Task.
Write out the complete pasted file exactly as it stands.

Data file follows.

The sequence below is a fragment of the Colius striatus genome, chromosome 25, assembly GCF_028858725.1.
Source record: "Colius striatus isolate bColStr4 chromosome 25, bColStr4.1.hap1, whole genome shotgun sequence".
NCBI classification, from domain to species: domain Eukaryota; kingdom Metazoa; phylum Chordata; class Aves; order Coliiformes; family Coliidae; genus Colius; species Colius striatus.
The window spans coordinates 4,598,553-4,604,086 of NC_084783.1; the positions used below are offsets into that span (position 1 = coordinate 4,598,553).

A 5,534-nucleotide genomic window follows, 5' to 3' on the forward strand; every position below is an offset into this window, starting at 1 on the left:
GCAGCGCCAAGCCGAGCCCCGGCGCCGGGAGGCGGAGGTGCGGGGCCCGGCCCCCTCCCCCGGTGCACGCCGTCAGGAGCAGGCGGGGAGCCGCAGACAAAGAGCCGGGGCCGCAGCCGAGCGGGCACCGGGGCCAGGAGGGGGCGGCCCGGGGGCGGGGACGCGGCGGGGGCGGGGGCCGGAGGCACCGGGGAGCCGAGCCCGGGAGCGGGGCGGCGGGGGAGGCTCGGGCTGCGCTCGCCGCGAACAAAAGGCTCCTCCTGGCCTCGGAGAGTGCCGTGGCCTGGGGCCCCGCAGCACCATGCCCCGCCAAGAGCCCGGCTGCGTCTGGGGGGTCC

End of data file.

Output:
The sequence below is a fragment of the Colius striatus genome, chromosome 25, assembly GCF_028858725.1.
Source record: "Colius striatus isolate bColStr4 chromosome 25, bColStr4.1.hap1, whole genome shotgun sequence".
NCBI classification, from domain to species: domain Eukaryota; kingdom Metazoa; phylum Chordata; class Aves; order Coliiformes; family Coliidae; genus Colius; species Colius striatus.
The window spans coordinates 4,598,553-4,604,086 of NC_084783.1; the positions used below are offsets into that span (position 1 = coordinate 4,598,553).

A 5,534-nucleotide genomic window follows, 5' to 3' on the forward strand; every position below is an offset into this window, starting at 1 on the left:
GCAGCGCCAAGCCGAGCCCCGGCGCCGGGAGGCGGAGGTGCGGGGCCCGGCCCCCTCCCCCGGTGCACGCCGTCAGGAGCAGGCGGGGAGCCGCAGACAAAGAGCCGGGGCCGCAGCCGAGCGGGCACCGGGGCCAGGAGGGGGCGGCCCGGGGGCGGGGACGCGGCGGGGGCGGGGGCCGGAGGCACCGGGGAGCCGAGCCCGGGAGCGGGGCGGCGGGGGAGGCTCGGGCTGCGCTCGCCGCGAACAAAAGGCTCCTCCTGGCCTCGGAGAGTGCCGTGGCCTGGGGCCCCGCAGCACCATGCCCCGCCAAGAGCCCGGCTGCGTCTGGGGGGTCC